What are the monetary limits in personal injury cases? | The Law Offices of G Turner Howard III

The monetary limits in personal injury cases vary from state-to-state. Tennessee, just like each state in the nation, sets personal injury monetary compensation limits. It’s important to know these figures. When you do, you’ll understand how a lawyer can prepare your case in your best interest.

Non-Economic Damages

Damages that are subjective and not easily quantifiable are called non-economic damages. These are figured on a case-by-case basis. Some examples include pain, suffering, and emotional distress. Loss of business income if you run a business is another example. Spousal neglect is also an example of non-economic personal injury damages.

In Tennessee, non-economic damages have a monetary limitation of $1,000,000. This limit applies to personal injury cases where someone was badly injured. For instance, in the case of an amputated limb that was the result of an accident. In other cases where injuries aren’t as severe, the limit is $750,000.

Punitive Damages

Personal injury that is a result of malicious intent falls under punitive damages. This is when someone injures someone else on purpose. In this type of case, the injury was due to intentional or reckless actions towards the victim.

The monetary limitation for punitive damages in personal injury cases in Tennessee is $500,000 or up twice as much of the compensatory damages.

Other Types of Damages

Tennessee has flexibility with monetary limits on medical expense reimbursements in personal injury cases. Medical expenses and lost wages can vary for each case. The same holds true when figuring lost wages. There’s also future lost wages and medical expenses to consider too.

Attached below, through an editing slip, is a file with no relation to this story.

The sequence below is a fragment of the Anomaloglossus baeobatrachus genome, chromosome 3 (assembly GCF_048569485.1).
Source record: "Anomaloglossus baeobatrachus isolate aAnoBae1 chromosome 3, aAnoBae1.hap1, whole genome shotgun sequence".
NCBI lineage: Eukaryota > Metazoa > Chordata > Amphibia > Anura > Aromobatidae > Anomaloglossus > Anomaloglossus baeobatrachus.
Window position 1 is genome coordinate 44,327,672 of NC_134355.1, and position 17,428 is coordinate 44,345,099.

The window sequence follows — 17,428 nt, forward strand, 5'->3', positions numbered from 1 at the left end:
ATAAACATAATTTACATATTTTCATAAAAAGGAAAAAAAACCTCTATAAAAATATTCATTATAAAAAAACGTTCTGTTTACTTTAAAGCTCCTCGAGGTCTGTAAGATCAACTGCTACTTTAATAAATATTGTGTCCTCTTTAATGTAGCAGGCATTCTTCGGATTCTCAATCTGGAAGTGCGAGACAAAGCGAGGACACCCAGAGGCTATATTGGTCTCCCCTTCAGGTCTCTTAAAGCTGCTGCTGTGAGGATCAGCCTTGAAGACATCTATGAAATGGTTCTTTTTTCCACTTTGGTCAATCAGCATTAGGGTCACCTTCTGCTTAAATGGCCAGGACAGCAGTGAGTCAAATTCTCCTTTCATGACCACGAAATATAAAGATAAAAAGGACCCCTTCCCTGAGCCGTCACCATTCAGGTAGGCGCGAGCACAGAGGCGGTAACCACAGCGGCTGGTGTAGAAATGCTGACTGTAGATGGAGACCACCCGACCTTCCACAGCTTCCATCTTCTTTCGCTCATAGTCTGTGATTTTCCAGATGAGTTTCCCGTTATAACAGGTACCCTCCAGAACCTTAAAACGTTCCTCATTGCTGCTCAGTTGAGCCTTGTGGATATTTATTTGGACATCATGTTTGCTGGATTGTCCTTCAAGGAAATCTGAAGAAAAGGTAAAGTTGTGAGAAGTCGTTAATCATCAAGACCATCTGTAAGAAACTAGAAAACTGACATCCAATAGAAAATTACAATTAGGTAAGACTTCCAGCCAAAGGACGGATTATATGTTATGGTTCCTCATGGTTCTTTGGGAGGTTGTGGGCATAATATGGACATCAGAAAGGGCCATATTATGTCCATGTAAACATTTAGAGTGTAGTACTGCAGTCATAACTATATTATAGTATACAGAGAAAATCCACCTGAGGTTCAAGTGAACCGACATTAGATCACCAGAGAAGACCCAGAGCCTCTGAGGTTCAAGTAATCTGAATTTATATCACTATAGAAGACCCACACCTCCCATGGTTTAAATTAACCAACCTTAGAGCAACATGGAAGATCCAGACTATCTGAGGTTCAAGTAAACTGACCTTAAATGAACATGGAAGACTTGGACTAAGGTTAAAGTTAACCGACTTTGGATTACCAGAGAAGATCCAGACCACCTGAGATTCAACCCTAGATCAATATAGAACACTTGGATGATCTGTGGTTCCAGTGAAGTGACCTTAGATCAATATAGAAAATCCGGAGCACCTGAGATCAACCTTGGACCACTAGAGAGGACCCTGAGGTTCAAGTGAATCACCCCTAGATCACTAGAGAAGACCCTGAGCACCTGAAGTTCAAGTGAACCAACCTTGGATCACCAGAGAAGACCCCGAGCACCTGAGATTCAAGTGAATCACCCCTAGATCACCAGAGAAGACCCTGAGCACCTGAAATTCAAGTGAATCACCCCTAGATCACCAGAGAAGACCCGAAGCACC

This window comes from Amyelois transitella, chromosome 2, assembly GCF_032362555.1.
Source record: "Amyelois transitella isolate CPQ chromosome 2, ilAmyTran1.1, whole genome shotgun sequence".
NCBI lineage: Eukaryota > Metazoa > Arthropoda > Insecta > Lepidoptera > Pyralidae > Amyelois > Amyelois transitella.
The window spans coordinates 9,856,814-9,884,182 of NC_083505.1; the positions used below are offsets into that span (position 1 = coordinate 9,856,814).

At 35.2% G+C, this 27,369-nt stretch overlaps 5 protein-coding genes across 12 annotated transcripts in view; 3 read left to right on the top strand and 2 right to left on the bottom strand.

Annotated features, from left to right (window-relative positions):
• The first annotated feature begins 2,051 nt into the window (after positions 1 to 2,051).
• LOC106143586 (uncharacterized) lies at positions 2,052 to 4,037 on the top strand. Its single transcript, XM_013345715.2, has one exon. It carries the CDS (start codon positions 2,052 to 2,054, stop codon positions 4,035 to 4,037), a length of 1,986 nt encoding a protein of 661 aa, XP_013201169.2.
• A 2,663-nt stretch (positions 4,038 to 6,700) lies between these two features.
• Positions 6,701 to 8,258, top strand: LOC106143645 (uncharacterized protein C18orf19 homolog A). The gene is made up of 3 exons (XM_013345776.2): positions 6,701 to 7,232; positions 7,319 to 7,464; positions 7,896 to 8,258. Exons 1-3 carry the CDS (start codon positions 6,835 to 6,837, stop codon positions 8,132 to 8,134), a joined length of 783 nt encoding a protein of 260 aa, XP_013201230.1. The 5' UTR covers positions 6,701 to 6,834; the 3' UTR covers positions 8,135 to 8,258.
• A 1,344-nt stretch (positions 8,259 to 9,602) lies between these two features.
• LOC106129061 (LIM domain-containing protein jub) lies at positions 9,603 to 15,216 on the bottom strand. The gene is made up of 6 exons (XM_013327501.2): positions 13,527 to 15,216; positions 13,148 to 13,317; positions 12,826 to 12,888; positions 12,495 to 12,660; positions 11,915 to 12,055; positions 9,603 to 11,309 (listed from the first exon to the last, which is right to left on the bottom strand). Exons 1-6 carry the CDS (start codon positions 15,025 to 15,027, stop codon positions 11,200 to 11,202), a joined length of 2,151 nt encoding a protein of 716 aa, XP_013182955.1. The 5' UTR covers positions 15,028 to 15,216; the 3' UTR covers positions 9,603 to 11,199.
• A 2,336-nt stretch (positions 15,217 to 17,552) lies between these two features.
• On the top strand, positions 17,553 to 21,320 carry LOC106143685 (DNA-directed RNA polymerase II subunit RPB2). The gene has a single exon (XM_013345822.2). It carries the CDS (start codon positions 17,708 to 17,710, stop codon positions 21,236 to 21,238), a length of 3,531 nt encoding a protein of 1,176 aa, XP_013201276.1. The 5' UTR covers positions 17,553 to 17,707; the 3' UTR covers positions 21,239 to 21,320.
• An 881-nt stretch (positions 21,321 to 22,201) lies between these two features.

Modified Comparative Negligence

The amount of money someone would be able to claim depends on who was liable. In some cases, negligence falls on both parties, but one party may be more liable than the other.

In Tennessee, juries use the modified comparative negligence system to assign a percentage of liability to each party. Each party would only be able to recover damages up to the percentage of fault of the other party.

For example, let’s say in an accident, a jury found that the defendant was 75 percent at fault. The plaintiff was 25 percent at fault. The plaintiff might receive compensation up to 75 percent of requested damages. If the plaintiff was 55 percent or more negligent, he or she would not likely receive any personal injury compensation.

Statute of Limitations

If you’re injured, and you want to file a case, you must do so within Tennessee’s statute of limitations. The time starts ticking the day of the accident. If you don’t hire a lawyer within a certain period of time, you’ll likely lose any chance of monetary recovery or future compensation. Here’s some statute of limitations laws for Tennessee.

Timeframe to File:

  • Defamation – 6 months(In some cases up to 1 year, but the general timeframe is 6 months)
  • Assault – 1 year
  • Battery – 1 year
  • Liability – 1 year
  • Negligence – 1 year
  • Wrongful Death (Some exceptions apply) – 1 year

Keep in mind, there may be some exceptions in certain cases. Laws are updated on a regular basis, both statewide and nationally. It’s important to visit a lawyer to discuss your personal injury case and to discuss the most current information regarding monetary limits. Never guess at it. Seek professional advice and then get the compensation you’re entitled to receive.

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